IPL Plastics agrees sale to Madison Dearborn

Irish-run company to be sold to US private equity giant at 26% discount to IPO price

Sale agreed: Alan Walsh, chief executive of IPL Plastics (formerly One51). Photograph: Dave Meehan/The Irish Times

Sale agreed: Alan Walsh, chief executive of IPL Plastics (formerly One51). Photograph: Dave Meehan/The Irish Times


IPL Plastics, the Irish-headquartered packaging company, said on Wednesday it agreed to be taken over by US private equity giant Madison Dearborn Partners in a deal that values its stock at a 26 per cent discount to the price at which it floated on the Toronto stock market two years’ ago.

The company, once known as One51, and which makes everything from yoghurt pots to wheelie bins, said Madison Dearborn will pay 10 Canadian dollars per share, which values its equity at 555 million Canadian dollars. IPL Plastic’s initial public offering in June 2018 was set at 13.50 Canadian dollars.

Still, the agreed price marks a 153 per cent premium to where the shares were trading before it was reported in the middle of May that IPL Plastics (IPLP) was being circled by potential suitors.

“We have concluded that this transaction is in the best interests of IPLP and fair to our shareholders,” said Rose Hynes, a non-executive director and chair of a special committee that assessed the bid.

“With a view to maximizing shareholder value we conducted a thorough assessment of MDP’s proposal, as well as other alternatives reasonably available to the company, including the status quo.”

A deal is subject to approval from at least two-thirds of shareholders and IPL not securing a better offer from another company within 30 to 40 days under a clause – known as a ‘go shop’ provision – attached to the agreement with Madison Dearborn.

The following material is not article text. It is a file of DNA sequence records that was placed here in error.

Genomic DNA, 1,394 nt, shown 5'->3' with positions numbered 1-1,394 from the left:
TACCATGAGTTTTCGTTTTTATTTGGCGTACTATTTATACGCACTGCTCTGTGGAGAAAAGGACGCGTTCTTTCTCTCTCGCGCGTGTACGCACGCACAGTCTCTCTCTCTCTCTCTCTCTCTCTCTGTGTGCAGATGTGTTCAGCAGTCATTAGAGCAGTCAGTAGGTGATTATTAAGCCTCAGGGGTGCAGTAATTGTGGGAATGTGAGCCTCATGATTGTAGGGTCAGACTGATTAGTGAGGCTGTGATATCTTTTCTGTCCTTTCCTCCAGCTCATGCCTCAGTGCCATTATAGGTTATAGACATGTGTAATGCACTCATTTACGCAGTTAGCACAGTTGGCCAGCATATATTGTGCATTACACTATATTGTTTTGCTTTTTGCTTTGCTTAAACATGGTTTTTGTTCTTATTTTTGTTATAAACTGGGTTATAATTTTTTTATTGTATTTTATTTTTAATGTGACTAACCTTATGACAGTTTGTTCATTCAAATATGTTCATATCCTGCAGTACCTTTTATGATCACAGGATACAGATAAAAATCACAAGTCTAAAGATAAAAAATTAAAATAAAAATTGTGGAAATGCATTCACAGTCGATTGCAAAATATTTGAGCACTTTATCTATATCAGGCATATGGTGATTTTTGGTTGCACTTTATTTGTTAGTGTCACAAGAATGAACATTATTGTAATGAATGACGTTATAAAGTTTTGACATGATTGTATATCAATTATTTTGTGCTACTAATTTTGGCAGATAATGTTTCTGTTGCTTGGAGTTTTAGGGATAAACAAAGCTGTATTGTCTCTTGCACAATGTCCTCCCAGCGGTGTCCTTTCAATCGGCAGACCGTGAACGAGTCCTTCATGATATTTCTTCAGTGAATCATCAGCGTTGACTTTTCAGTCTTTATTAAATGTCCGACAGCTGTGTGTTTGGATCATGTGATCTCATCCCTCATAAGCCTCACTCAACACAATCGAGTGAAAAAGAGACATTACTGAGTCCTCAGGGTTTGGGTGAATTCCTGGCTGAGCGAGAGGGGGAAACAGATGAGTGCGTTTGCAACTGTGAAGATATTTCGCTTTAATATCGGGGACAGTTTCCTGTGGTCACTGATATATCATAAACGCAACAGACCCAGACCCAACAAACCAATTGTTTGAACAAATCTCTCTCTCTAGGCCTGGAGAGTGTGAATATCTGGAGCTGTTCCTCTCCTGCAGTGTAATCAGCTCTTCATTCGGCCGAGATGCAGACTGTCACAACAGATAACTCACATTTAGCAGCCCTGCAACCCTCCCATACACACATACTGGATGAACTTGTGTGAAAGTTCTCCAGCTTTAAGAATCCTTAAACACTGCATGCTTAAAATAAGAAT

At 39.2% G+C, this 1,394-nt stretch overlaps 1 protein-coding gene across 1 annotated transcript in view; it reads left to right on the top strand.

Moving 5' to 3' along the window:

Main shareholder

IPL, which continued to include Irish farmers, dairy co-operatives and high-net-worth individuals following its flotation, will see its main shareholder, Caisse de Dépôt et Placement du Québec, roll over 24.9 percentage points of its almost 27 per cent stake into the Madison Dearborn deal. It has decided to accept cash on the same terms as other shareholders for its remaining stock.

IPL has traded at a discount to larger publicly-quoted peers since its IPO for a number of reasons, according to the company, including the business’s financial performance in the past two years.

“The company’s share price underperformance and the company’s limited trading liquidity make it more difficult for the Company to finance and execute on accretive growth opportunities,” it said.

“The special committee and the board believe that this dynamic, which has been made even more challenging given the negative impact of the COVID-19 pandemic and related uncertainties, is likely to continue, rendering the significant and immediate all-cash premium offered by MDP attractive for IPLP’s shareholders.”